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Unilever sets out 2030 biodegradable product plans

© Ben & Jerry’s

“Our collective responsibility in tackling the climate crisis is to drive an absolute reduction of greenhouse gas emissions, not simply focus on offsetting – and we have the scale and determination to make it happen.”

Consumer goods giant Unilever plans to make all its products biodegradable over the next decade and disclose the amount of carbon used to produce them in an effort to tackle the climate crisis.

The company, which owns brands like Vaseline, Dove and Ben & Jerry’s, made the announcement in its new climate plan.

In a statement, the company said it will invest €1 billion into a “climate and nature fund” that will address reforestation, wildlife protection and water preservation.

It added: “To further protect water resources, we also aim to make our product formulations biodegradable by 2030, to minimise their impact on water and the aquatic ecosystems. Although some of the ingredients that we currently use have no viable biodegradable alternatives, we will work with partners to drive innovation and find solutions to help us reach our ambition.”

Alan Jope, Unilever CEO, (@unilever) explained: “While the world is dealing with the devastating effects of the Covid-19 pandemic, and grappling with serious issues of inequality, we can’t let ourselves forget that the climate crisis is still a threat to all of us. Climate change, nature degradation, biodiversity decline, water scarcity – all these issues are interconnected, and we must address them all simultaneously. In doing so, we must also recognise that the climate crisis is not only an environmental emergency; it also has a terrible impact on lives and livelihoods. We, therefore, have a responsibility to help tackle the crisis: as a business, and through direct action by our brands.”

Elsewhere, by 2023, Unilever aims to achieve a deforestation-free supply chain. To do this, we will increase traceability and transparency by using emerging digital technologies – such as satellite monitoring, geolocation tracking and blockchain – accelerating smallholder inclusion and changing our approach to derivates sourcing.

The company also said that it was committed to working with the industry, NGOs and governments, to look beyond forests, peatlands and tropical rainforests, and to protect other important areas of high conservation value and high carbon stock which are under threat of conversion to arable land, with potentially devastating impact on the natural habitats.

Unilever also aims to entirely remove or offset the emissions from all its products by 2039, from the sourcing of materials to the point of sale. Suppliers will be required to disclose the carbon intensity of the goods and services they provide, so that the company can publicise how much carbon has been emitted in the process of manufacturing and getting its products to shoppers.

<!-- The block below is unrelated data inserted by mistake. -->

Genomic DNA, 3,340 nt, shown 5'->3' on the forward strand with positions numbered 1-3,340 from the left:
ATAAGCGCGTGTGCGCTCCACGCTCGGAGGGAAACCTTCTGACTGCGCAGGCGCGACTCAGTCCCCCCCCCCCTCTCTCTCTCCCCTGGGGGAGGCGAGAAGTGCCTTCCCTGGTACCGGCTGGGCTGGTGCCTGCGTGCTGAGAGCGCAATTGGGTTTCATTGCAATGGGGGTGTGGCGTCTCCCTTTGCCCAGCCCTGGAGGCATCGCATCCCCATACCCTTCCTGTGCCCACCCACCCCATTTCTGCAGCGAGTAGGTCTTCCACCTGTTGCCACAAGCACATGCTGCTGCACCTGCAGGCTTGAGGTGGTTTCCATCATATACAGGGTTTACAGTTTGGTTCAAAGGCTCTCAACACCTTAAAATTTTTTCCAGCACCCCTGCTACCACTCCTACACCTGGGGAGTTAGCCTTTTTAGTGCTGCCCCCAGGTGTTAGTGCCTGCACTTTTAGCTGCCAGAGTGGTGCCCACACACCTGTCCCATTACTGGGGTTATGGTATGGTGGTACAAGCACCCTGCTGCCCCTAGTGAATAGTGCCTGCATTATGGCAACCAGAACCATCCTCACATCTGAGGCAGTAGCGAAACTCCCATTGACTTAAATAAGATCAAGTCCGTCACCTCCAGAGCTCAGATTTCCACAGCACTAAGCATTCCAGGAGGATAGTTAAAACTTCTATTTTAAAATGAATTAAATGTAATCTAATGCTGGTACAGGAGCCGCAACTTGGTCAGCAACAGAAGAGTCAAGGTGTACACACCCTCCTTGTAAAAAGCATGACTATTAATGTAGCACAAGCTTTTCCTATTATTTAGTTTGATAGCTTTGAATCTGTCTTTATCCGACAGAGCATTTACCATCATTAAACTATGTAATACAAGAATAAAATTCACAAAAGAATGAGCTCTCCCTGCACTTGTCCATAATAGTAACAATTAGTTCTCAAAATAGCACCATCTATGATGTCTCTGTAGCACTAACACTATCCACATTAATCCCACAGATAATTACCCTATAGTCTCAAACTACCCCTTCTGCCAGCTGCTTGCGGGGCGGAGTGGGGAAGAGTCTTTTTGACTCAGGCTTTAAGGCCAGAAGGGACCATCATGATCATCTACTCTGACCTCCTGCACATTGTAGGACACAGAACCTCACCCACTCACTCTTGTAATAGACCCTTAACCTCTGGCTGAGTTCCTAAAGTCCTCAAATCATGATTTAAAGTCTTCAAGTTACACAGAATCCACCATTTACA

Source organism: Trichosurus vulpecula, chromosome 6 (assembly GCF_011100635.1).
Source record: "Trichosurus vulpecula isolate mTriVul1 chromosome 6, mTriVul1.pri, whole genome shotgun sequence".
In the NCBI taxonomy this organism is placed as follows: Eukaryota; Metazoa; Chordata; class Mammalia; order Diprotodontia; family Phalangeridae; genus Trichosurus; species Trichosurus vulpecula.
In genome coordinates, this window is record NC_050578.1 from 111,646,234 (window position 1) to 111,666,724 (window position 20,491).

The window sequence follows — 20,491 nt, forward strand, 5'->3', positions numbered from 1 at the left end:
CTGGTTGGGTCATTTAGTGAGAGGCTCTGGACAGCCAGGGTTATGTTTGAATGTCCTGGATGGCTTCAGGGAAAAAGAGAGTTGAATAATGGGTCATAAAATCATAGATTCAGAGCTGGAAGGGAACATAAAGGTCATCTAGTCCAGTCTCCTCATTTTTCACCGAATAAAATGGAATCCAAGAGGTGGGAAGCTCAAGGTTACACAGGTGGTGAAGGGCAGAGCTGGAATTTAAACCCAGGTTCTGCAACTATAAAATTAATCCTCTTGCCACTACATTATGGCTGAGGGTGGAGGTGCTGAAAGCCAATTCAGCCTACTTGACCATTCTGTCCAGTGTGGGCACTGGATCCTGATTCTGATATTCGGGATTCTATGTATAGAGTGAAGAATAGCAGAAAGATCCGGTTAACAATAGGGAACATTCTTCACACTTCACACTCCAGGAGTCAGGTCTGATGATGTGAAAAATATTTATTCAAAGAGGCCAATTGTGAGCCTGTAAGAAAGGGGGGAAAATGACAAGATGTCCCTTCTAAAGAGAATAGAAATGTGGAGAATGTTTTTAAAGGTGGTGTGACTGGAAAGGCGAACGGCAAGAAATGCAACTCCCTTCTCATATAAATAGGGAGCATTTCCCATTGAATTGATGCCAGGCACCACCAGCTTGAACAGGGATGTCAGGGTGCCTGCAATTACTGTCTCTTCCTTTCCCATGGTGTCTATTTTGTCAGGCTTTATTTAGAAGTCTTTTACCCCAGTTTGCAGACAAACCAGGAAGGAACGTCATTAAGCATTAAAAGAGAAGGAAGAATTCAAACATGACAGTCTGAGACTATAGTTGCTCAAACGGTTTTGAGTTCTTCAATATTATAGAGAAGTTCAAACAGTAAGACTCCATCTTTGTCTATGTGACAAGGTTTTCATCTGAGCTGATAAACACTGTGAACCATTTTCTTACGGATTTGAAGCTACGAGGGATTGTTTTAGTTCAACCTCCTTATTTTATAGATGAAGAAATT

Marc Engel, Unilever Chief Supply Chain Officer, said: “Our collective responsibility in tackling the climate crisis is to drive an absolute reduction of greenhouse gas emissions, not simply focus on offsetting – and we have the scale and determination to make it happen. But this is not enough. If we want to have a healthy planet long into the future, we must also look after nature: forests, soil biodiversity and water ecosystems.

“In most parts of the world, the economic and social inclusion of farmers and smallholders in sustainable agricultural production is the single most important driver of change for halting deforestation, restoring forests and helping regenerate nature. In the end, they are the stewards of the land. We must, therefore, empower and work with a new generation of farmers and smallholders in order to make a step change in regenerating nature.”


If you were interested in this bioeconomy story, you may also be interested in the ones below.

Read: Unilever and Bio-on officially unveil new sunscreens made from biodegradable bioplastics.

Read: Bioplastics to ‘play key role’ in implementation of circular economy and EU environmental directives.

ReadIndustry experts query whether bioplastics can solve the plastic pollution problem at sustainability conference.

Read: Biome Bioplastics unveils new tool to help detangle the ‘complexities of plastics’.

Read:Five very different ways that can help tackle the global plastic crisis.

Read:Mixed industry response to European ban on plastic straws, bags and cotton buds.

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